Tiny Jumping Robot – 2 Legs 1 Tail 11117

A Miniature Tail Assisted Running and Jumping Robot

In nature, small animals or insects use multiple locomotion methods to efficiently travel in difficult environments. Inspired by the multi-modal locomotion ability found in animals, we design a miniature robot that can jump, run, and perform aerial maneuvering. Specifically, this robot can use wheeled locomotion to run on flat ground. Encountering a large obstacle, it can jump up to overcome the obstacle.

After leaping into the air, the robot can control its body angle using its tail for aerial maneuvering. To the best of our knowledge, this is the first miniature (maximum size 7.5 centimeters) and lightweight (26.5 grams) robot that having all the three capabilities. Furthermore, this robot is equipped with on-board energy, sensing, control, and wireless communication capabilities, which enables the tetherless or autonomous operation. It has many applications ranging from search and rescue, military surveillance, and environmental monitoring.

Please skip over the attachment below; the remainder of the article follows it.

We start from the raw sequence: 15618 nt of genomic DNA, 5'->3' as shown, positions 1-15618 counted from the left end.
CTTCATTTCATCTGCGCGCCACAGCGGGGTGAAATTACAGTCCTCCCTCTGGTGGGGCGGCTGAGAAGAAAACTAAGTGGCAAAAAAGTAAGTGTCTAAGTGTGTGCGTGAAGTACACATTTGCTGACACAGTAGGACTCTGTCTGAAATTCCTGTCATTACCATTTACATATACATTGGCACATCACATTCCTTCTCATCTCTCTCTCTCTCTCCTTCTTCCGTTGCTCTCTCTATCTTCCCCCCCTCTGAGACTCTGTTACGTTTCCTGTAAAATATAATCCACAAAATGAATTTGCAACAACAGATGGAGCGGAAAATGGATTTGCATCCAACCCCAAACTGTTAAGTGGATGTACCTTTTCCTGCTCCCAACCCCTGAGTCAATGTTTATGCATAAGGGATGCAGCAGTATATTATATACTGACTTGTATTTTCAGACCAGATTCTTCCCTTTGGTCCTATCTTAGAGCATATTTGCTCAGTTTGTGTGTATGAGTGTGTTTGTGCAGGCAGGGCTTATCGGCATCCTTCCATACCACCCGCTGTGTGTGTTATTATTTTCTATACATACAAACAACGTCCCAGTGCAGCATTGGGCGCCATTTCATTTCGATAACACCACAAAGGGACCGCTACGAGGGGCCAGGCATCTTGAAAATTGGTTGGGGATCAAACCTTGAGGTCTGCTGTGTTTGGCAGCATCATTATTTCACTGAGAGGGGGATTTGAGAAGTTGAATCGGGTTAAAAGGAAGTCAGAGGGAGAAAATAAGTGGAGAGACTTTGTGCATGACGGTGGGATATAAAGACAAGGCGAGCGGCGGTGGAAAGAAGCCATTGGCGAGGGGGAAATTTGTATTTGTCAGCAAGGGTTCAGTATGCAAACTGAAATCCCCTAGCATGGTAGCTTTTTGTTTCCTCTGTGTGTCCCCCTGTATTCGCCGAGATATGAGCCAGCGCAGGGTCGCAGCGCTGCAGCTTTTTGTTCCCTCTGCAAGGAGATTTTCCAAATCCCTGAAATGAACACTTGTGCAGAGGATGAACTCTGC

ARTICLE by Evan Ackerman

We first met Jianguo Zhao’s jumping robot at ICRA 2011. We were impressed because of how tiny it was, but also because it could change direction, self-right, and jump, all using just one single motor and a clever arrangement of gears. A new upgrade (inspired by research from UC Berkely) adds a tail to the mix, giving this little robot the ability to orient itself in midair. Oh, and it can also run, because why not.

Adding a tail also involved adding an extra motor to the robot, but there was no way that the designers could tolerate such inefficiency. So, the tail motor and gear can team up with a gear on the jumping motor to give the robot the ability to move horizontally along the ground. My guess is that the next iteration of this robot that we see will (somehow) have that motor enabling three abilities instead of just two.

The total weight of the robot is still just 26 grams, and it’s only 7.5 centimeters tall. It can jump over 80 centimeters up (with a 75 degree takeoff angle), and while “running,” it can reach speeds of nearly 4 cm/s. In addition, the robot is equipped with on-board sensors, and of course it can be controlled wirelessly or made fully autonomous, and the designers speculate that it might be appropriate for applications like search and rescue, military surveillance, and environmental monitoring.

Officially, this research will be presented at IROS 2013 in Toyko this November, but a pre-print edition of the full paper is already available below…

Controlling Aerial Maneuvering of a Miniature Jumping Robot Using Its Tail

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Video Link: http://youtu.be/oEnQQJC5Lxc

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